One recurring theme from this Teacher Training and the Teacher Training I have been teaching in Austin is really about guiding paradigms in different yoga systems and yoga studios. I am not talking here about the larger philosophical guiding paradigms as much as I am about the paradigm of "what is supposed to happen in a yoga class" kind of paradigm. For instance, I got started in yoga in Iyengar Yoga and the guiding paradigm of that system was come to class to learn, practice at home to practice. And in the early days of my Anusara experience, I learned Ansuara Yoga much in that way. I definitely always went home sore but the atmosphere of class was definitely, "come to class to learn how to practice."
It seems to me that as the culture of yoga has evolved and grown and expanded there is a very real paradigm for yoga classes to be practice-based environments and the time in the studio is not so much a class as it is a guided practice situation. So in a lot of methods and in a lot of studios, students come to class to practice for the most part.
One time I talked to John about how he saw us and he said, well, people should come to class to learn and definitely leave feeling as though they had a practice. And he said, he wanted people to leave in the hearts and bodies more than in their heads. So, once again, we see that in Ansuara Yoga we are a bit of both and we are never only one thing. And we see that teaching an Ansuara Yoga class is a tall order. Doing one or the other is pretty easy. Accomplishing both is a work of art!
Anyway- this is on my mind because as someone who is training teachers I am finding I have to be very aware when I am asked questions about "how to teach something in class" that I answer relative to a particular paradigm or my answer won't make sense. For instance- Am I being asked, "How would I teach that in a flow class?" or am I being asked, "How would I teach that in a class that was accustomed to demonstrations, refinements and alignment?"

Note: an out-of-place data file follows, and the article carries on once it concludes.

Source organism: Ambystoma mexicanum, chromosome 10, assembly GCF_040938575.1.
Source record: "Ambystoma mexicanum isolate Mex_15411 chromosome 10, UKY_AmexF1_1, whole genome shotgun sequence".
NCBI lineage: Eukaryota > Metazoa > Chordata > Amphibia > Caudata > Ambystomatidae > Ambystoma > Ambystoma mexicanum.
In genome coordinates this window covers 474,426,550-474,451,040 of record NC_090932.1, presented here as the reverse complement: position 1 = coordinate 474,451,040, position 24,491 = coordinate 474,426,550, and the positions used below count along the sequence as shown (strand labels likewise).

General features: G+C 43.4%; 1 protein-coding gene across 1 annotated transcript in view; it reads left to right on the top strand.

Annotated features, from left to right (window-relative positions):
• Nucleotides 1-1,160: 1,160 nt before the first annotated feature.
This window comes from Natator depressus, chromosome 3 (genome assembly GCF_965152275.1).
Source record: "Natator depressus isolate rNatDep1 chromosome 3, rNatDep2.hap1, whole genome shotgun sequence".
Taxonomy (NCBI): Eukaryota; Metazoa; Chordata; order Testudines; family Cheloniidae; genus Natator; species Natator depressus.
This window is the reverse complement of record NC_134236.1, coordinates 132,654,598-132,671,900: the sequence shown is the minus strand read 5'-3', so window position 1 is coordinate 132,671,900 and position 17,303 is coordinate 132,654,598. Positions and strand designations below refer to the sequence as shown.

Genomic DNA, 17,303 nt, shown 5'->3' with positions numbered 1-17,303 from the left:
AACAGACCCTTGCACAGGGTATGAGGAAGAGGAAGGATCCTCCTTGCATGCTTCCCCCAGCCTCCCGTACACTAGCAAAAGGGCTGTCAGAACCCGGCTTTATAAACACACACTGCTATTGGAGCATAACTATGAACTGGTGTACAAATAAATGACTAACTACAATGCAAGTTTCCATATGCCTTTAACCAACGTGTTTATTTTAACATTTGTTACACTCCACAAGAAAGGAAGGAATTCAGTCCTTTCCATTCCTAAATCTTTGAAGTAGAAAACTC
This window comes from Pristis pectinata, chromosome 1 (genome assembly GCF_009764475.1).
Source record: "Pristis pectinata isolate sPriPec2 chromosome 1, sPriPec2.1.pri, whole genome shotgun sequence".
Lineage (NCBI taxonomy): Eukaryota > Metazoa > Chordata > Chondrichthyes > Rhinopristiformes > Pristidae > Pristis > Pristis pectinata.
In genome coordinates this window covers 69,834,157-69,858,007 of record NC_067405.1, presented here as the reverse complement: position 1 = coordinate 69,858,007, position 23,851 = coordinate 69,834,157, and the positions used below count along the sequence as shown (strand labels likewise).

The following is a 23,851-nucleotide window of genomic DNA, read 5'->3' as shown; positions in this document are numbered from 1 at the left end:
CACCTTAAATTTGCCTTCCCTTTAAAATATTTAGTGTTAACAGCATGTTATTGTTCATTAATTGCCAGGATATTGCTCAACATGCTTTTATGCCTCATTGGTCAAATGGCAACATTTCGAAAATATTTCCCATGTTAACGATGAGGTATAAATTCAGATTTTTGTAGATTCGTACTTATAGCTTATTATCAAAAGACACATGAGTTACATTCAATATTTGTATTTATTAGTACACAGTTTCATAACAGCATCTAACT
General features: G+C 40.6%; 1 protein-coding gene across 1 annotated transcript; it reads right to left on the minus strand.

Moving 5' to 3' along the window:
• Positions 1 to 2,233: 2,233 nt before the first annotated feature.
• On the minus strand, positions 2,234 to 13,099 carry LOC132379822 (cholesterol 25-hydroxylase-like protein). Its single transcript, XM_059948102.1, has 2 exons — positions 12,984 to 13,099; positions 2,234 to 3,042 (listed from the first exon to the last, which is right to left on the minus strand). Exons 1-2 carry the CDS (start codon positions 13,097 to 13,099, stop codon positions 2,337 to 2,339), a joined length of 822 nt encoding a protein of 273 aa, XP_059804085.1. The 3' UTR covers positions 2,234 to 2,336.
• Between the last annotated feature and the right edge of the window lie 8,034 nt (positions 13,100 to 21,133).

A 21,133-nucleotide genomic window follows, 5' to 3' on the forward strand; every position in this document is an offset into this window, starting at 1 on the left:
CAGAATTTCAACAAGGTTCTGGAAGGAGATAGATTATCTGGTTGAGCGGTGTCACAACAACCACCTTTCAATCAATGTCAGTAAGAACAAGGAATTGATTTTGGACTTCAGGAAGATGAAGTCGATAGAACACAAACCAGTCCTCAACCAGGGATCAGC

See the things is it can be "Anusara Yoga" if it is a practice-based class one day and we clearly outline what we are doing, why and how we are going to approach that particular class. It can still be "Ansuara Yoga" if we start, stop, outline, explain and demo a lot so long as we set the context for that up appropriately. And I think this kind of freedom and flexibility is a really cool thing as a method. As a method, are not defined by flow or not-flow, by demo or not-demo and as teacher we are not indoctrinated into a long list of do's and don'ts, always and nevers. We are, instead, trained in principles of good teaching and principles of yoga and we are in the boundaries of the method if we are applying those principles consciously and to good effect. It is not so much the what of what we are doing that makes us Ansuara Yoga it is knowing why of why we are doing what we are doing that makes us us, in my opinion. Also, I think we have an obligation to teach our students the why of what we are doing also. And we need to educate our students in how to participate in the paradigm of class that we are offering.
So then, of course, all of this this begs the question of do we know the why, and do we know how to evaluate "good effect" in any given situation? And, do we have the clarity and courage to reflect on our efforts and offerings and the commitment and dedication necessary to refine them more and more so we become increasingly effective as teachers? I suppose that is another post but really this kind of conversation is why I find teacher training so interesting to teach. The process of learning to be a yoga teacher never ends and the need to reflect and refine is ongoing. Seriously, its never boring.
Anyway, we had a great day, the students are rocking and I must say that it is totally fun to be doing teacher training with a group of people who know each other so well after being in Immersions together. I think its much more like a bunch of good friends getting together again and a whole lot less neurotic nervousness than if everyone had met for Teacher Training for the first time.